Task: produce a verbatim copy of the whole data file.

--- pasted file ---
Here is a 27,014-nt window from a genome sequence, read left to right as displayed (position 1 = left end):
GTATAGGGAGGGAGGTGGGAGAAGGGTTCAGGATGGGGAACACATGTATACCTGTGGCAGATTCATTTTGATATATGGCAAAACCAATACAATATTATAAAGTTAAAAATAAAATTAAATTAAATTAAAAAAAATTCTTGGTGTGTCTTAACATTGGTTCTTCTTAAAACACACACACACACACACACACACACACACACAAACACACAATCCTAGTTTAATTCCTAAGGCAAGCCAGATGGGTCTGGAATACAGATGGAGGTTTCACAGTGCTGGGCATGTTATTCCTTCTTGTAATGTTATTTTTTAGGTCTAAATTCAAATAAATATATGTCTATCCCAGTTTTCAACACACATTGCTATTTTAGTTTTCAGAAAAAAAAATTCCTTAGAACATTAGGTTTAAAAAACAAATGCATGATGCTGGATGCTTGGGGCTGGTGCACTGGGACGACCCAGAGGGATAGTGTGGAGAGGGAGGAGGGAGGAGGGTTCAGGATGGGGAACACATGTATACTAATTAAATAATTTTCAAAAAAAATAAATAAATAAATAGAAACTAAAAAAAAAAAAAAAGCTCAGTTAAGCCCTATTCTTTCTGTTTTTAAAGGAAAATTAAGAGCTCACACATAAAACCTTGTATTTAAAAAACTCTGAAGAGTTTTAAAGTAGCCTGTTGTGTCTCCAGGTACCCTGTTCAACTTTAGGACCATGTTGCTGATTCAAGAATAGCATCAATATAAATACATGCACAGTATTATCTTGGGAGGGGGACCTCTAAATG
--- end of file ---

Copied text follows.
Here is a 27,014-nt window from a genome sequence, read left to right as displayed (position 1 = left end):
GTATAGGGAGGGAGGTGGGAGAAGGGTTCAGGATGGGGAACACATGTATACCTGTGGCAGATTCATTTTGATATATGGCAAAACCAATACAATATTATAAAGTTAAAAATAAAATTAAATTAAATTAAAAAAAATTCTTGGTGTGTCTTAACATTGGTTCTTCTTAAAACACACACACACACACACACACACACACACACAAACACACAATCCTAGTTTAATTCCTAAGGCAAGCCAGATGGGTCTGGAATACAGATGGAGGTTTCACAGTGCTGGGCATGTTATTCCTTCTTGTAATGTTATTTTTTAGGTCTAAATTCAAATAAATATATGTCTATCCCAGTTTTCAACACACATTGCTATTTTAGTTTTCAGAAAAAAAAATTCCTTAGAACATTAGGTTTAAAAAACAAATGCATGATGCTGGATGCTTGGGGCTGGTGCACTGGGACGACCCAGAGGGATAGTGTGGAGAGGGAGGAGGGAGGAGGGTTCAGGATGGGGAACACATGTATACTAATTAAATAATTTTCAAAAAAAATAAATAAATAAATAGAAACTAAAAAAAAAAAAAAAGCTCAGTTAAGCCCTATTCTTTCTGTTTTTAAAGGAAAATTAAGAGCTCACACATAAAACCTTGTATTTAAAAAACTCTGAAGAGTTTTAAAGTAGCCTGTTGTGTCTCCAGGTACCCTGTTCAACTTTAGGACCATGTTGCTGATTCAAGAATAGCATCAATATAAATACATGCACAGTATTATCTTGGGAGGGGGACCTCTAAATG